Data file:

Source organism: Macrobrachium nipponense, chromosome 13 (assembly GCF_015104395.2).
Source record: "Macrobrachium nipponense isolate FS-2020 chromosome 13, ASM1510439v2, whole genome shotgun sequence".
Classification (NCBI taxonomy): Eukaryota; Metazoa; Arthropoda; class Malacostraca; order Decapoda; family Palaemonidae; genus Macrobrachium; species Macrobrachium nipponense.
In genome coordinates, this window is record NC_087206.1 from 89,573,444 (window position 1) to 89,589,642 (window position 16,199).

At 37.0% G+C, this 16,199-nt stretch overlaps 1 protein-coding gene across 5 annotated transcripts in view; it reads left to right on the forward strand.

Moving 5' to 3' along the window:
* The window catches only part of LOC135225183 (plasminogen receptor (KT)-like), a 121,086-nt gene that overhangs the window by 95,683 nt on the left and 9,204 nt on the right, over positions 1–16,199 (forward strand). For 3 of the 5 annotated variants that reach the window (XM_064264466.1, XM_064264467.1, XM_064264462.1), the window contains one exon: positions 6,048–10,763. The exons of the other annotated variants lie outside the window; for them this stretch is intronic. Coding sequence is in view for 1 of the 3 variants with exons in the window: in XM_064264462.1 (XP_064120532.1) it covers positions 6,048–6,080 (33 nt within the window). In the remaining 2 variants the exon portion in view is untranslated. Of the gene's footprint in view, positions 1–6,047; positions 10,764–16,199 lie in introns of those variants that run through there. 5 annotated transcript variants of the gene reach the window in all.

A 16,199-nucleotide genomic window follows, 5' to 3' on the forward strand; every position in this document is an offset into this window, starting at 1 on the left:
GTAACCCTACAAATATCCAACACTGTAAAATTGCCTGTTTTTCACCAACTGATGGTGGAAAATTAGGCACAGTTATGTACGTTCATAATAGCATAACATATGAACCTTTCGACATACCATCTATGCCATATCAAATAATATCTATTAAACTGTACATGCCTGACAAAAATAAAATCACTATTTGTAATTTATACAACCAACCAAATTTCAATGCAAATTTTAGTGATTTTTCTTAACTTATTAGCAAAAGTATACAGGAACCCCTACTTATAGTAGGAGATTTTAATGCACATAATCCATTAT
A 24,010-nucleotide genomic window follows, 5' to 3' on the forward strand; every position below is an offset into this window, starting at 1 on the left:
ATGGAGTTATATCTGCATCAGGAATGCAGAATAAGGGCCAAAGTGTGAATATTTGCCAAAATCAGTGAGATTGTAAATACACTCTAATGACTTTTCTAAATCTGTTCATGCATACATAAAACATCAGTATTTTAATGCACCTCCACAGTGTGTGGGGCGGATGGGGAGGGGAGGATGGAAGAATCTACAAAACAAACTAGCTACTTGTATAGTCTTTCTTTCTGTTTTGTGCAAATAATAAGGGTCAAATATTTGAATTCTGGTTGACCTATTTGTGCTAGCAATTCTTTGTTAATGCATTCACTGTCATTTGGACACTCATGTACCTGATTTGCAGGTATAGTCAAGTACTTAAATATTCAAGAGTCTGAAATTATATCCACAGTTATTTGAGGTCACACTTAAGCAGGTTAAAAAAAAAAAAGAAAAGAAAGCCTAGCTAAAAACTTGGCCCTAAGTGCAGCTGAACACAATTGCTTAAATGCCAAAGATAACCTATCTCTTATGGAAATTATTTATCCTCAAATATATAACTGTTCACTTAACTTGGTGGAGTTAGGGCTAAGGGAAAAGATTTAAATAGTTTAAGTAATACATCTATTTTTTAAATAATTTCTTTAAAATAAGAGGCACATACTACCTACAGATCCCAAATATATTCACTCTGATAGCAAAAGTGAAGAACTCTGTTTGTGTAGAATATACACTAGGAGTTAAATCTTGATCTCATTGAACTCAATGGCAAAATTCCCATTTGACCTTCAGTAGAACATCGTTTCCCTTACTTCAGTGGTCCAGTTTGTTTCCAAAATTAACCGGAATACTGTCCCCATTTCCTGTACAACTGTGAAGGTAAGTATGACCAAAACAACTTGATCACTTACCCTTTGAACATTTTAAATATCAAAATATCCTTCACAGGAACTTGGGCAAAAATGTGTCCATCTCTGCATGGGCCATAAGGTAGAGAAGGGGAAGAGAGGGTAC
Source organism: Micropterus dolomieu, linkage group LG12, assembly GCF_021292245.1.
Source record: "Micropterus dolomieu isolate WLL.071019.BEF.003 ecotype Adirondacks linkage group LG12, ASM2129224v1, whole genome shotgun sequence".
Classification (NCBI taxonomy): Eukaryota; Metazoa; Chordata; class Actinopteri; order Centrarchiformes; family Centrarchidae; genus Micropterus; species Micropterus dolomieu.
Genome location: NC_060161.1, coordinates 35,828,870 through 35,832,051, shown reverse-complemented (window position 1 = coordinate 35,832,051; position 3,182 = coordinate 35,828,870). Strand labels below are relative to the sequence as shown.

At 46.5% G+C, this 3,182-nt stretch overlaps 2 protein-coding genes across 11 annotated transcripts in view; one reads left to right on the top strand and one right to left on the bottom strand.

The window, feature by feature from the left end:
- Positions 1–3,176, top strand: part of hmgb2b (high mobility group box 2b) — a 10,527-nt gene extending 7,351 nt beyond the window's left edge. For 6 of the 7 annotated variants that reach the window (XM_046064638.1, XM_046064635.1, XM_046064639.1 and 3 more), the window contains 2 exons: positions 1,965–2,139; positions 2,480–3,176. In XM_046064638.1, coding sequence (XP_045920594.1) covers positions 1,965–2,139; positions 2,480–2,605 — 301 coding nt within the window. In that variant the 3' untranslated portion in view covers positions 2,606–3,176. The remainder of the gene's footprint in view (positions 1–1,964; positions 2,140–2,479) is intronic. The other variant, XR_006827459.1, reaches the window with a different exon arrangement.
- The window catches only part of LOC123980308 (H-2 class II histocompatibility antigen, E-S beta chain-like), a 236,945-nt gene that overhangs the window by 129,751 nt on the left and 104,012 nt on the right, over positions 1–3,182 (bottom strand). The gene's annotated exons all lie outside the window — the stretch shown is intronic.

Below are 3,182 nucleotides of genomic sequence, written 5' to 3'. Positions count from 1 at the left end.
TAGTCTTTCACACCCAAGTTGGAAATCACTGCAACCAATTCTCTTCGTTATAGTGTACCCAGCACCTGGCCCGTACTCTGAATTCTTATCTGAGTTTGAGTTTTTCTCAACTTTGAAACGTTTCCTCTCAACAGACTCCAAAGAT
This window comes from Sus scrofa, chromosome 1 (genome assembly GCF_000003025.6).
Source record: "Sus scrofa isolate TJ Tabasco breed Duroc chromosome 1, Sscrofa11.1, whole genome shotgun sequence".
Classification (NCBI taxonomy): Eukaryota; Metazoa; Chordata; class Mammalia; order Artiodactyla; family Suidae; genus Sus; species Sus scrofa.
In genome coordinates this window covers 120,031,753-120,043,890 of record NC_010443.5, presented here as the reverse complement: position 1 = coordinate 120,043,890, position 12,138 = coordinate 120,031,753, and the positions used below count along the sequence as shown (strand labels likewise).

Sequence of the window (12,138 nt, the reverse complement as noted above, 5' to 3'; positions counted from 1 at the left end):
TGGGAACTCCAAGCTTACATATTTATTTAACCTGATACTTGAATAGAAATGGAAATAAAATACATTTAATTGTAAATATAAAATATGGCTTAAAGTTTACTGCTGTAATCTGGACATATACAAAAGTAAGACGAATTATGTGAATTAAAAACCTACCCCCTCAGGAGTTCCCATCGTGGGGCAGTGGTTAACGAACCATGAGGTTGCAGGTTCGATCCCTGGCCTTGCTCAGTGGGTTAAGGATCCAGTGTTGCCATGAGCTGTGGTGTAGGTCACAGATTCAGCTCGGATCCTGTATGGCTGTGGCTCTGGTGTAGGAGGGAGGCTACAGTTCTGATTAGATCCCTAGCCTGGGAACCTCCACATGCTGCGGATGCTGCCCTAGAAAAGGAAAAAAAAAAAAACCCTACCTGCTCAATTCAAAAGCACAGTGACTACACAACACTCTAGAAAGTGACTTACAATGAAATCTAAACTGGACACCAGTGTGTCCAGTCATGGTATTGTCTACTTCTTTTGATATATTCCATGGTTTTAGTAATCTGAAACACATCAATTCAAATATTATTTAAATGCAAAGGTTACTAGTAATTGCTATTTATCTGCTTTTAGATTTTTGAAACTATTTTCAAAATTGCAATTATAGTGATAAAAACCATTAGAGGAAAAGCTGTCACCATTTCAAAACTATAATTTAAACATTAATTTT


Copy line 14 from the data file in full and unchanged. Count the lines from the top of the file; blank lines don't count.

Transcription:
Classification (NCBI taxonomy): Eukaryota; Metazoa; Chordata; class Actinopteri; order Centrarchiformes; family Centrarchidae; genus Micropterus; species Micropterus dolomieu.